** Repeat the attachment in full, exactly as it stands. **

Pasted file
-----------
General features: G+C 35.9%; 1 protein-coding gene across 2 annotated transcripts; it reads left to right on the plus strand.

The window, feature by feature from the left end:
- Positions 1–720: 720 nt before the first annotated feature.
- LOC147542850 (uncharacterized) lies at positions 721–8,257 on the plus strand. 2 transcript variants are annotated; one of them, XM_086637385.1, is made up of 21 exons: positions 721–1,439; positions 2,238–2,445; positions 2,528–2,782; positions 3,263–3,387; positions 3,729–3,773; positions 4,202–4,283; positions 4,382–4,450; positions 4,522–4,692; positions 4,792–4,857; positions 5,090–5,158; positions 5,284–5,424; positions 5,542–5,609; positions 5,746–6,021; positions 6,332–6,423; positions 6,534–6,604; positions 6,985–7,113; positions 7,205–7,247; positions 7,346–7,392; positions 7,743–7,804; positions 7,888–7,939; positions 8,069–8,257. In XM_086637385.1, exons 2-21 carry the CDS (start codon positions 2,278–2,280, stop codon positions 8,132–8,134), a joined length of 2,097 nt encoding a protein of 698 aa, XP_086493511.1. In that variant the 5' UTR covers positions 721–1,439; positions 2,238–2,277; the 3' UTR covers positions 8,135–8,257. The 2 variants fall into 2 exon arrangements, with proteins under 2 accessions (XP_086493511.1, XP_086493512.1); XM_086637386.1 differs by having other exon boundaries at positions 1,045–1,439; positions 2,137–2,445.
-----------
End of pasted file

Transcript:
General features: G+C 35.9%; 1 protein-coding gene across 2 annotated transcripts; it reads left to right on the plus strand.

The window, feature by feature from the left end:
- Positions 1–720: 720 nt before the first annotated feature.
- LOC147542850 (uncharacterized) lies at positions 721–8,257 on the plus strand. 2 transcript variants are annotated; one of them, XM_086637385.1, is made up of 21 exons: positions 721–1,439; positions 2,238–2,445; positions 2,528–2,782; positions 3,263–3,387; positions 3,729–3,773; positions 4,202–4,283; positions 4,382–4,450; positions 4,522–4,692; positions 4,792–4,857; positions 5,090–5,158; positions 5,284–5,424; positions 5,542–5,609; positions 5,746–6,021; positions 6,332–6,423; positions 6,534–6,604; positions 6,985–7,113; positions 7,205–7,247; positions 7,346–7,392; positions 7,743–7,804; positions 7,888–7,939; positions 8,069–8,257. In XM_086637385.1, exons 2-21 carry the CDS (start codon positions 2,278–2,280, stop codon positions 8,132–8,134), a joined length of 2,097 nt encoding a protein of 698 aa, XP_086493511.1. In that variant the 5' UTR covers positions 721–1,439; positions 2,238–2,277; the 3' UTR covers positions 8,135–8,257. The 2 variants fall into 2 exon arrangements, with proteins under 2 accessions (XP_086493511.1, XP_086493512.1); XM_086637386.1 differs by having other exon boundaries at positions 1,045–1,439; positions 2,137–2,445.